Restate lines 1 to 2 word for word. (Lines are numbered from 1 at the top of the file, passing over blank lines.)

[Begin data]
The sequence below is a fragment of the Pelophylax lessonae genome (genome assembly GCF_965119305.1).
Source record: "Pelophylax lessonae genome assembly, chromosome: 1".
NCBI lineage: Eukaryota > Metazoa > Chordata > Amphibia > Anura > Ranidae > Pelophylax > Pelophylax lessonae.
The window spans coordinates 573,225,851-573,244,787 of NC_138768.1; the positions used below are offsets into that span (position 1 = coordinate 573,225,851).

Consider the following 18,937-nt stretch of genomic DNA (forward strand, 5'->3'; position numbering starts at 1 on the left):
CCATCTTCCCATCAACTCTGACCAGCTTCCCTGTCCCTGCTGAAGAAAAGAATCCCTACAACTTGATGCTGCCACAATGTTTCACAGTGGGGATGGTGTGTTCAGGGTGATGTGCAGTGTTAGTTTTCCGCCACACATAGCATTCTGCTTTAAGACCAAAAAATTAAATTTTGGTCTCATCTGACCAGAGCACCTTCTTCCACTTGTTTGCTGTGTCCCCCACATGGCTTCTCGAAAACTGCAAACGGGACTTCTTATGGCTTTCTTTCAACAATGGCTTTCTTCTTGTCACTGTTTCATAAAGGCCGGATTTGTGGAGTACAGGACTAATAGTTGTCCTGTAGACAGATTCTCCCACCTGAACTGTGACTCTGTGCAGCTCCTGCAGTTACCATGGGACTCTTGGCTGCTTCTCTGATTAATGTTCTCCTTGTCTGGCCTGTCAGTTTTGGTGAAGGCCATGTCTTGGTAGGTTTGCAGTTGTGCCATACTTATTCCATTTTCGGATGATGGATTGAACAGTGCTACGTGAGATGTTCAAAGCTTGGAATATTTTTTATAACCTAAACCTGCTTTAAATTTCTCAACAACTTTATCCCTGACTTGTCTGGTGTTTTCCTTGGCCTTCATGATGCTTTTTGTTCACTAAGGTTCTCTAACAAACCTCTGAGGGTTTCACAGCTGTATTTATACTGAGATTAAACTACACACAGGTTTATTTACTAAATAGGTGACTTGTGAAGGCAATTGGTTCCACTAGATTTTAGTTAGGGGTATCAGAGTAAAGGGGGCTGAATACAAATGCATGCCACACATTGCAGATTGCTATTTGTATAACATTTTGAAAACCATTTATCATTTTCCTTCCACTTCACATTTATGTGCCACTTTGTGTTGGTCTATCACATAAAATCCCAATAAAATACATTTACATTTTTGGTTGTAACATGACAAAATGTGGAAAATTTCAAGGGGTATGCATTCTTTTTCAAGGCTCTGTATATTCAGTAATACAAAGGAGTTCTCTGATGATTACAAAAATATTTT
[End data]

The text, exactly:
The sequence below is a fragment of the Pelophylax lessonae genome (genome assembly GCF_965119305.1).
Source record: "Pelophylax lessonae genome assembly, chromosome: 1".